Thursday, June 14, 2018

Emerging -Painting Stages

Oil & Wax on Panel
24" x 36"
artist Lisa Larrabee

My Figurative Landscape paintings are intended to visually convey that people and nature are inextricably connected.  Although we often lose ourselves in our fast-paced lives, my hope is that we are reminded to slow down and contemplate how we are interconnected with others and the world around us.

What began as an idea, slowly developed through a combination of sketches, photo reference and experimentation by layering images in Photoshop.  I often blur or filter my digital image so that I  feel less restricted by detail and free to allow colors and textures to develop in the painting.

I began with an abstracted color field.  This is where I first explore different textures and methods.  In this piece I added a little cold wax medium to my oil paint because I like the drag it adds to the paint application.  I typically only use cold wax medium in this initial stage.  I used a brayer roller to overlap and layer colors made slightly more translucent due to the wax medium.  I decided to scratch "scribbles" across the panel in order to depict some of the tree textures in the next stage.  

I transferred my drawing of the trees by sparsely scumbling blue oil paint across the back side of the newsprint before tracing the drawing onto the painting.  Typically I would freehand trees, but I wanted to be more precise due to the relationship of the tree branches to the face (not yet added).

I roughly blocked in the cool blues and purples with a pallet knife and large brush.  I realized early on that the color and value relationships between the tree and the face needed to develop simultaneously, so I transferred the figure.

Although blue and orange are contrasting (complimentary) colors, it was important to keep the values similar so that they read as a consistent shadow for my figure.  By adding some simplified highlights, she emerged from the trees.

As I developed this painting, I was conscious of leaving much of the textures and energy of its early stages.  It was also important to keep the values in careful relationship so that the forms were not lost.

This was as fun as it was challenging for me.  I hope you enjoy it.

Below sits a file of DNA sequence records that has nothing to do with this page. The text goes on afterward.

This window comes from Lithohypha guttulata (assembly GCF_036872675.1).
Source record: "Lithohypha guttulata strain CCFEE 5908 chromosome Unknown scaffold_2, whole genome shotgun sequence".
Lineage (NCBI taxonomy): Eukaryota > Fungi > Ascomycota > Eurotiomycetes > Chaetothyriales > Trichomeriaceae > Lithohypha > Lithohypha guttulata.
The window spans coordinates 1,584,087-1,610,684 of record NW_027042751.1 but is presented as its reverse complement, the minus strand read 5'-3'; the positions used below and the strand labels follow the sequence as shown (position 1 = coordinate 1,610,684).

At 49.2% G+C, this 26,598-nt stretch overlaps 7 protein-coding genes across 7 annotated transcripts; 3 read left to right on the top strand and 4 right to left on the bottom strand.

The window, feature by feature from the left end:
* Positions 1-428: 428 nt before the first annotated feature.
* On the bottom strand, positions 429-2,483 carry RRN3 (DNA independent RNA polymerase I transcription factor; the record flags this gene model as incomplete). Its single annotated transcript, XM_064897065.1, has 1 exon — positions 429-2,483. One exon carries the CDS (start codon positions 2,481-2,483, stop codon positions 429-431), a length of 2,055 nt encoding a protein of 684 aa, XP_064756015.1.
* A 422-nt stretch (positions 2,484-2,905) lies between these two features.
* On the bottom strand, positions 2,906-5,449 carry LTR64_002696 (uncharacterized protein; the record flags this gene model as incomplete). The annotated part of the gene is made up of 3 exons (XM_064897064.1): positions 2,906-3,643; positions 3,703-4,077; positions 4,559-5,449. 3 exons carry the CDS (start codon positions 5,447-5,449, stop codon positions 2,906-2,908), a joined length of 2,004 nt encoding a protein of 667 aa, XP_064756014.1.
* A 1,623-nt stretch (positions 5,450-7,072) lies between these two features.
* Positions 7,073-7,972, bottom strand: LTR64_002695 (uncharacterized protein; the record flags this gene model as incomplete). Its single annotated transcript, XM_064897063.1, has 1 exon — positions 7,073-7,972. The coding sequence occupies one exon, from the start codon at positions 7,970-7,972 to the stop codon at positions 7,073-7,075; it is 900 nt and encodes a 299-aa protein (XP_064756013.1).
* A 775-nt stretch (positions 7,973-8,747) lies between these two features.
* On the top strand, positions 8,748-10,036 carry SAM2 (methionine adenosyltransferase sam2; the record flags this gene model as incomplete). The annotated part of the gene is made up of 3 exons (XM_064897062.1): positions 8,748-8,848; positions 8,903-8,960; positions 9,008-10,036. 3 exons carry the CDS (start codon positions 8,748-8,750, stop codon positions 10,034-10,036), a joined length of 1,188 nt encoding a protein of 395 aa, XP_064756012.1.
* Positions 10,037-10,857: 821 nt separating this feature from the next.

~ Lisa 

Tuesday, December 5, 2017

Baby Aubrey -Portrait in Oil

Oil  6"x6"
artist Lisa Larrabee

My first baby portraits were of my twin boys (New Day).  The painting was small because I wanted to portray them life-size.  I have since painted other tiny baby portraits and they give me such pleasure to try and capture their precious little faces.  These moments pass by so quickly, it is important to take the opportunity to hold onto them.

This painting of Aubrey was a commissioned baby portrait intended to pair with a previous piece created of her big brother, Wyatt.  I began by following the same process that I used for his painting.

After painting the light values in white on a warm background, I used transparent glazes to adjust the colors.

I went back and forth adding white, glazing colors and building shadows.  At this point, I followed the same process as I had with my painting of Wyatt, but I felt the features looked too harsh.

I chose a different technique to finish her painting.  Using opaque colors, I scumbled lightly over areas (shadows in particular) to soften transitions and adjust color.  Stylistically the painting works with her brother's even though I shifted course.  Having a wide range of techniques is helpful when you need to find a solution to a problem.  

In the end, I achieve what I intended ...a happy mama.

You can view a more in depth description of my painting process with Wyatt HERE

Friday, December 1, 2017

Changing Perspective

Bull Skull study I

Bull Skull study II

I frequently take the opportunity to draw alongside my students.  It helps me practice my drawing skills as well as provide an "extended demo" that students can refer to as their drawings progress.  I first allow students to set up around the still-life and then I find a place for myself.  This usually provides me with a contrasting view of the subject.  In this case, I ended up with a very similar perspective.  Because I work on the drawings in each class, they develop simultaneously.  I found that it was very helpful to slightly shift positions.  As I worked on one drawing, I would recognize measurements and relationships that we inaccurate on the other drawing, which I could then fix the following day.  Considering a different perspective (even if only a little different) will give you a better understanding of the subject as a whole.  This is true of both drawing and of life.

~ Lisa

Saturday, October 7, 2017

When It All Comes Together

to Love
9" x 12"
Oil & Cold Wax on Panel
artist Lisa Larrabee

Over the years I have picked up a variety of techniques that I felt would help me visually manifest the ideas within my Figurative Landscape paintings.  This summer I created paintings where multiple techniques came together in a way that felt fluid and natural.  It has been a very energizing experience.

To Love was my first painting of this series.  I began with a thin cool wash in order to create vibrancy against the warmer layers of color that were to follow.